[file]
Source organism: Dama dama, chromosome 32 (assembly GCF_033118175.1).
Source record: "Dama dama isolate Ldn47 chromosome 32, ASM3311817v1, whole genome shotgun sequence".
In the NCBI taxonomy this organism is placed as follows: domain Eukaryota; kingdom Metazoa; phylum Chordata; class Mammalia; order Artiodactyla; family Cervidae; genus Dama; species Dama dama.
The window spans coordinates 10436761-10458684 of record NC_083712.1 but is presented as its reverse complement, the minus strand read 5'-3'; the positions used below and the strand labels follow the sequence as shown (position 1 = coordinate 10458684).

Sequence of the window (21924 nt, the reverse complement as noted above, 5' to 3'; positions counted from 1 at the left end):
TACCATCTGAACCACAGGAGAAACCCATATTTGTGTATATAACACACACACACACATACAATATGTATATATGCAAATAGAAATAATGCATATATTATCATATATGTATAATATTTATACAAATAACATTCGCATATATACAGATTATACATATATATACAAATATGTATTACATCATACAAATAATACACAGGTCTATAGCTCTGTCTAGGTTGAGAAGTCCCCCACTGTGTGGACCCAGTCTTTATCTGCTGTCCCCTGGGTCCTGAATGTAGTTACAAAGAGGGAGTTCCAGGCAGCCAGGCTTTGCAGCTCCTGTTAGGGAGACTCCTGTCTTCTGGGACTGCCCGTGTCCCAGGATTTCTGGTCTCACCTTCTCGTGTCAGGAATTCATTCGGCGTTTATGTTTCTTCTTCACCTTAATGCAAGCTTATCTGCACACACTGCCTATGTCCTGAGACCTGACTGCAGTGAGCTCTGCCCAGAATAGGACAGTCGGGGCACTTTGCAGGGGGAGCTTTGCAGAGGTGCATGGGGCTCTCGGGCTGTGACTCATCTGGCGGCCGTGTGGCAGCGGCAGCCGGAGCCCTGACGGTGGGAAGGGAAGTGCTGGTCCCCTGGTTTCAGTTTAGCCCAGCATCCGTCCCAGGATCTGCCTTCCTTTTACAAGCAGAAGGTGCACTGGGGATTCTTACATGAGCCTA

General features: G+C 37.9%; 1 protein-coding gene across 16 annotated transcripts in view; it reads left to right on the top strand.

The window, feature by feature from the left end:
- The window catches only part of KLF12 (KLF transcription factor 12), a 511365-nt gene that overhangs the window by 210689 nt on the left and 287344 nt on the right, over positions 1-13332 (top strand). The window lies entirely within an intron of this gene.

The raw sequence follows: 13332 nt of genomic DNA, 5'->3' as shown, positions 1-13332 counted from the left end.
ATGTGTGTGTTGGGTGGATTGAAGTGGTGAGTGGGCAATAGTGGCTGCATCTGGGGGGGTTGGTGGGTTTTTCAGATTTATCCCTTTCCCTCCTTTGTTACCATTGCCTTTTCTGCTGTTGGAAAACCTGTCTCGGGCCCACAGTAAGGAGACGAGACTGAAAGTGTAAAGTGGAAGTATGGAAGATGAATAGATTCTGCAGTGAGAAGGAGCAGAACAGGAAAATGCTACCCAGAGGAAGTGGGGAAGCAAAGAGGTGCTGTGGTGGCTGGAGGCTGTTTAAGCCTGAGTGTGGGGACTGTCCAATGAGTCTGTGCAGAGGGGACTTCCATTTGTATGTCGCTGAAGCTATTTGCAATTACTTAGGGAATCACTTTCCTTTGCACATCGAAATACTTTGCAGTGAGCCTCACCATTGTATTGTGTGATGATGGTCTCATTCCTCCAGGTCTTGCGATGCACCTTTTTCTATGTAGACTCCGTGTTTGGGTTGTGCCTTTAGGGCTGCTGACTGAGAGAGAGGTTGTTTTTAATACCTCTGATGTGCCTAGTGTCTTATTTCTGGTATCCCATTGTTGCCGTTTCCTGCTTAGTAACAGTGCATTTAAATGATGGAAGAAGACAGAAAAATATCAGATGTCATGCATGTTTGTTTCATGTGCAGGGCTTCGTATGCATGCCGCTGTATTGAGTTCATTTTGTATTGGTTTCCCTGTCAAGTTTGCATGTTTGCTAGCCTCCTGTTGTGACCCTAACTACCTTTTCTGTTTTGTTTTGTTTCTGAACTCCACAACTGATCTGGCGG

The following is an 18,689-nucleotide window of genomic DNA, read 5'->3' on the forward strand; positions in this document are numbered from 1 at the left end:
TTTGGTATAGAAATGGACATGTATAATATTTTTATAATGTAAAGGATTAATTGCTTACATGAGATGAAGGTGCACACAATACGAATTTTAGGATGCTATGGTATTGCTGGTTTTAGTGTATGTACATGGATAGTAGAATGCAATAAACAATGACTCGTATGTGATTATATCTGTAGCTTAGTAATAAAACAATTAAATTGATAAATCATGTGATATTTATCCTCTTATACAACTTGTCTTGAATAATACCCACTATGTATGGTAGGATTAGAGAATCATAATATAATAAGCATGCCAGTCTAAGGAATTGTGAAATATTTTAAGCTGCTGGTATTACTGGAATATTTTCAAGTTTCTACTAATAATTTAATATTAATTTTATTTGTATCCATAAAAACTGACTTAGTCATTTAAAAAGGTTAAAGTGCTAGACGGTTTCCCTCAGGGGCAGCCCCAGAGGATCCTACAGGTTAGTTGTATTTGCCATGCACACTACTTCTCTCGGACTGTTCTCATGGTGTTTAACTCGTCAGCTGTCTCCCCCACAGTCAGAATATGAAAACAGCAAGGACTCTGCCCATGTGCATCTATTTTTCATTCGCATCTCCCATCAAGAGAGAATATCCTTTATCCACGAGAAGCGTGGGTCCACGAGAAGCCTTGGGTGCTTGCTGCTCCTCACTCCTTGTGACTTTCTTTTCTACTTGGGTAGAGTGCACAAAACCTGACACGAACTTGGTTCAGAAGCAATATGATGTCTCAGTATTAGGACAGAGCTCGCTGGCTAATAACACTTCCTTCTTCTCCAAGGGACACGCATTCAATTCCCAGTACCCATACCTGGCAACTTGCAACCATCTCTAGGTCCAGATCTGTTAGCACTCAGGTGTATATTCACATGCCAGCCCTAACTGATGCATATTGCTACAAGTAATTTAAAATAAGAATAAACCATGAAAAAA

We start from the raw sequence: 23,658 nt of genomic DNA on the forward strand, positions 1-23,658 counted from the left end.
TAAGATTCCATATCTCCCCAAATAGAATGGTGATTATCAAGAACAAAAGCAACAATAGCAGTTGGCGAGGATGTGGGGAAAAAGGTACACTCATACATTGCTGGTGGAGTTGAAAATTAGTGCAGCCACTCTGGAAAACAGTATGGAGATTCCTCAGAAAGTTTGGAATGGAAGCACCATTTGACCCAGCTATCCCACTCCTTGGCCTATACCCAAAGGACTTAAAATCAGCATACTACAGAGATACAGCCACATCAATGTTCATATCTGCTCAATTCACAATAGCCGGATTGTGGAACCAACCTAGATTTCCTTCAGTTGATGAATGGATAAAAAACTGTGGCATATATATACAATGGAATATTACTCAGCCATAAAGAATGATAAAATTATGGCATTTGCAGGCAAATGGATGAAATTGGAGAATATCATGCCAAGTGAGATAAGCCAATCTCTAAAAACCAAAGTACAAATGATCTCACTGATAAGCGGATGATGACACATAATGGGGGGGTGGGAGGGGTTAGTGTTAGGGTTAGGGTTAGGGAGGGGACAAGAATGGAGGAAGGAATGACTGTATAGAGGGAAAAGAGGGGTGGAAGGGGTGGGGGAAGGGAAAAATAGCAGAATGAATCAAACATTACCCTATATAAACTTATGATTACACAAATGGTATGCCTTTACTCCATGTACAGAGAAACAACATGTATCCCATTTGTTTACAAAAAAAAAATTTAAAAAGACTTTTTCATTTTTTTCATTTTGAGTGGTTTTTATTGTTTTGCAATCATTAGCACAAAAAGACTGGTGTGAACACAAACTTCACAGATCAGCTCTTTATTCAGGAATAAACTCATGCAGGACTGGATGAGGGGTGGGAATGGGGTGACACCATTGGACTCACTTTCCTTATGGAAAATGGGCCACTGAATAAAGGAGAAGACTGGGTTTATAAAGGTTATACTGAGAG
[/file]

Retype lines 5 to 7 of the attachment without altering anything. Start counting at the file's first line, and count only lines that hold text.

Sequence of the window (21924 nt, the reverse complement as noted above, 5' to 3'; positions counted from 1 at the left end):
TACCATCTGAACCACAGGAGAAACCCATATTTGTGTATATAACACACACACACACATACAATATGTATATATGCAAATAGAAATAATGCATATATTATCATATATGTATAATATTTATACAAATAACATTCGCATATATACAGATTATACATATATATACAAATATGTATTACATCATACAAATAATACACAGGTCTATAGCTCTGTCTAGGTTGAGAAGTCCCCCACTGTGTGGACCCAGTCTTTATCTGCTGTCCCCTGGGTCCTGAATGTAGTTACAAAGAGGGAGTTCCAGGCAGCCAGGCTTTGCAGCTCCTGTTAGGGAGACTCCTGTCTTCTGGGACTGCCCGTGTCCCAGGATTTCTGGTCTCACCTTCTCGTGTCAGGAATTCATTCGGCGTTTATGTTTCTTCTTCACCTTAATGCAAGCTTATCTGCACACACTGCCTATGTCCTGAGACCTGACTGCAGTGAGCTCTGCCCAGAATAGGACAGTCGGGGCACTTTGCAGGGGGAGCTTTGCAGAGGTGCATGGGGCTCTCGGGCTGTGACTCATCTGGCGGCCGTGTGGCAGCGGCAGCCGGAGCCCTGACGGTGGGAAGGGAAGTGCTGGTCCCCTGGTTTCAGTTTAGCCCAGCATCCGTCCCAGGATCTGCCTTCCTTTTACAAGCAGAAGGTGCACTGGGGATTCTTACATGAGCCTA

General features: G+C 37.9%; 1 protein-coding gene across 16 annotated transcripts in view; it reads left to right on the top strand.